Renewed multilateralism order of the day, Ban tells graduates in Seattle

Ban Ki-moon (second row, right) with students inside the Seattle Center Monorail

26 October 2009 – Secretary-General Ban Ki-moon today highlighted the need for greater collaboration among nations to address common challenges, including the global economic slowdown, the flu pandemic and climate change, adding that the United States is central to these efforts.

“Such challenges demand full and better collaboration – all nations working together for common solutions – rich and poor, big and small, north and south, developed and developing,” Mr. Ban said in Seattle during a special convocation held at the University of Washington.

“If ever there were a time to act in a spirit of renewed multilateralism… a moment to create a United Nations of genuine collective action… it is now,” he stated. “We must be united in purpose, united in action.”

The Secretary-General, who received an honorary degree of doctor of laws at today’s ceremony, told the gathering that the US is central to the renewed multilateralism.

He welcomed US President Barack Obama’s vigorous engagement within the framework of the UN, adding that a major test of the new cooperation will take place when nations meet six weeks from now at the Copenhagen climate change conference.

“Copenhagen does not need to resolve all the details, but countries must agree to a deal that establishes an ambitious framework for progress on fundamental issues,” he said, referring to the need for targets for the reduction of greenhouse gas emissions and funding to help developing countries limit the growth of their emissions.

Mr. Ban also highlighted the need for urgent action in remarks to the World Affairs Council of Seattle, in which he called climate change the leading geopolitical and economic issue of the 21st century.

“We will continue to see growing pressure on water, food and land. It will reverse years of development gains… exacerbate poverty… destabilize fragile States and topple governments,” he warned.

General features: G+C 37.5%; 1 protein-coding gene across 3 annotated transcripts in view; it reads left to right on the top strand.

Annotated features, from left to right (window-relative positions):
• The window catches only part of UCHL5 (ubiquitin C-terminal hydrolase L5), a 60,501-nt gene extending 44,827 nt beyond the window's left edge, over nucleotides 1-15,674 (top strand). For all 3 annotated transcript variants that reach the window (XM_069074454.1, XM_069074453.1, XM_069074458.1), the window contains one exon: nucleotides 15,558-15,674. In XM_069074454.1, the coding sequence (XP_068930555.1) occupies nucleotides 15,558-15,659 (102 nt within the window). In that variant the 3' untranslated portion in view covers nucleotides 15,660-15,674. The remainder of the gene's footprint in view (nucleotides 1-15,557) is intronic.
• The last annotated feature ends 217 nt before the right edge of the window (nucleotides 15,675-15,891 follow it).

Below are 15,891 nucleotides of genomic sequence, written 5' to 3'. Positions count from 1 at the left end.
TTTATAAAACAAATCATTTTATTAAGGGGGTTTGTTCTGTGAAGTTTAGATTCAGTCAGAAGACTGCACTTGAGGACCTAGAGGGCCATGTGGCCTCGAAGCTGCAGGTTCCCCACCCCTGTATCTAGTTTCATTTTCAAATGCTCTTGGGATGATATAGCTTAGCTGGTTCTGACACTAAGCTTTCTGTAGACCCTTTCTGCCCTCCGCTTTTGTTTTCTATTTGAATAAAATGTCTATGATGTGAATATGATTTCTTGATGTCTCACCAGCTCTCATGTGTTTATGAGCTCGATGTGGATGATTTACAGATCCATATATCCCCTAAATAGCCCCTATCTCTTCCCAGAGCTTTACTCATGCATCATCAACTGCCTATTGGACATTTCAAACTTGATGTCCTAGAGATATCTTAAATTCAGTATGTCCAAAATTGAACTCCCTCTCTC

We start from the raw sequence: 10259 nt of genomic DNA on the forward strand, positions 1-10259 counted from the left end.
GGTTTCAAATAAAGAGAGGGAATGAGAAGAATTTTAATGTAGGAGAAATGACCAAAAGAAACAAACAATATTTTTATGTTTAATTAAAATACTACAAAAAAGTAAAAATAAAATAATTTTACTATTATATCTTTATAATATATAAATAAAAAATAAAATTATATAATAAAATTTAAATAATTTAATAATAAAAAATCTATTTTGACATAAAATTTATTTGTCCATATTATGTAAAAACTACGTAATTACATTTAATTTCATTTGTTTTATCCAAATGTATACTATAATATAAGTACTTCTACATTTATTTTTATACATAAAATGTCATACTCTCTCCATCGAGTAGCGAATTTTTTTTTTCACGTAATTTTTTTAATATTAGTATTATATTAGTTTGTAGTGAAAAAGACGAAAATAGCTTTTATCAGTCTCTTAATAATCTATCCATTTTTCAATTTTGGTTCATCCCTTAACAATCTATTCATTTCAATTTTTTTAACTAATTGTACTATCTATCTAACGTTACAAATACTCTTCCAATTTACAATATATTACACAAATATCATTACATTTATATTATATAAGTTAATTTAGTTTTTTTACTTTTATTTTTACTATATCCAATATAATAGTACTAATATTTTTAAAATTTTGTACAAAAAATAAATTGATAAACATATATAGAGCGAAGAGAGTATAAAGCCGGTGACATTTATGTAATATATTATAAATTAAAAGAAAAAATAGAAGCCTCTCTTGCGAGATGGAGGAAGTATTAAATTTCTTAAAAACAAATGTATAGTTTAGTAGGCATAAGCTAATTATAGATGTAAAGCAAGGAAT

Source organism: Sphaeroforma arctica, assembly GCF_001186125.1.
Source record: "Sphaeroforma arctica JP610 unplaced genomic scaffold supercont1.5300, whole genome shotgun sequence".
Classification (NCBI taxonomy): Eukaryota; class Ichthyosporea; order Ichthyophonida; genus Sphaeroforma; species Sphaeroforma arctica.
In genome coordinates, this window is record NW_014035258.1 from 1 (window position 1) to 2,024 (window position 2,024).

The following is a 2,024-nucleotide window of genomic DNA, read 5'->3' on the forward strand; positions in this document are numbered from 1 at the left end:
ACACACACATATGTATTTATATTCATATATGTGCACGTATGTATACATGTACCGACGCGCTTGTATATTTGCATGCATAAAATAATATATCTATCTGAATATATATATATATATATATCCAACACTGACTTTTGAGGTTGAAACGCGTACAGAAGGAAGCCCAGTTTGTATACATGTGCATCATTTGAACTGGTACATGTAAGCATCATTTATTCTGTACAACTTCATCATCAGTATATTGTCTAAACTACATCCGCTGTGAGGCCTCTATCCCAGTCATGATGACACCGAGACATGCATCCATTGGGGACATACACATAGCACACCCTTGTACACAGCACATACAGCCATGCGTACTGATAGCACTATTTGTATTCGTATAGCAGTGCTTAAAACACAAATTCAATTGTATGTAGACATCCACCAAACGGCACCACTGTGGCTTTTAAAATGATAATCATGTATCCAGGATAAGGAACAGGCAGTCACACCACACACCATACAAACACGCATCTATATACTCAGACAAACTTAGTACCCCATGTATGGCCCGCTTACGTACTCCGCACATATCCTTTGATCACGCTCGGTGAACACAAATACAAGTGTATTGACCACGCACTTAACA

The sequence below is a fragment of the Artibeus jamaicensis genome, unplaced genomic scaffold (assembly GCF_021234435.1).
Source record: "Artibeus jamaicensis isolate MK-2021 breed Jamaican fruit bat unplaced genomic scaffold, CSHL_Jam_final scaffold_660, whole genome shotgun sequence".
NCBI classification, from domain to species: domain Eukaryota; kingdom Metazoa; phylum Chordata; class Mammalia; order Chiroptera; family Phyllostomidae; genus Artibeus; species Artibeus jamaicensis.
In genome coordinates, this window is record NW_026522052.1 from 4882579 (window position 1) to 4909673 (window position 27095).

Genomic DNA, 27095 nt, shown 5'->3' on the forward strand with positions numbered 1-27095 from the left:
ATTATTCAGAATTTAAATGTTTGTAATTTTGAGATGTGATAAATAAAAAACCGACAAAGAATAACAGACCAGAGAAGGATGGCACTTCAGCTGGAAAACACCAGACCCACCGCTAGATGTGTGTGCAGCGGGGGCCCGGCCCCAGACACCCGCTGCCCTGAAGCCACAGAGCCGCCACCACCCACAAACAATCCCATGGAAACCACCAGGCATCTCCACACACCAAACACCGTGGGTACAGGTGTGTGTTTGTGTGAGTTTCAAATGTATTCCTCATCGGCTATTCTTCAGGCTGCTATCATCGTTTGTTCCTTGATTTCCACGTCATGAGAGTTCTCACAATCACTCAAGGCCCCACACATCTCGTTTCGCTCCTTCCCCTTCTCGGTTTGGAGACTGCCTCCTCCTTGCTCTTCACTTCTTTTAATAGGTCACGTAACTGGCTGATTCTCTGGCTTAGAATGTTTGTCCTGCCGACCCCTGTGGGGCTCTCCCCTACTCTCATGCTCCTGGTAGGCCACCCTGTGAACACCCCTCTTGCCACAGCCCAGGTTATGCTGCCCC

“Some say tackling climate change is too expensive,” he added. “They are wrong. We will pay an unacceptable price if we do not act now.”

The Secretary-General delivered a similar message at a lunch with business leaders, telling them failure to act on climate change will have devastating consequences.

“But we also know that this crisis presents an opportunity to retool our global economy,” he stated, adding that a successful agreement in Copenhagen can help to unleash a clean energy revolution that will deliver economic growth and lower carbon emissions.

Yesterday, Mr. Ban attended an event hosted by the City of Seattle dubbed the “Shrinking Bigfoot,” a programme to raise awareness among local students about climate change, conservation, and the responsibility to protect the planet.

Speaking to children between the ages of five and 16, he called on all people, young and old, to consider the well-being of the planet, and to shrink their carbon footprints with easy, everyday actions such as turning off the lights and recycling.

Following the meeting with students, Mr. Ban and the children participated in a commemorative tree-planting ceremony, where they gathered to plant a ginkgo biloba to celebrate Seattle’s contributions to protecting the global environment.

He also met yesterday with the CEO of Microsoft, Steve Ballmer, and expressed gratitude for the corporation’s support for the efforts of the UN. In addition, he commended Microsoft for its work in introducing new energy-efficiency standards in its buildings and offices, as well as increasing the use of renewable energy, including solar, wind and hydropower.

Today he met with Bill and Melinda Gates, who, he said, are using their wealth to make the world a better place.


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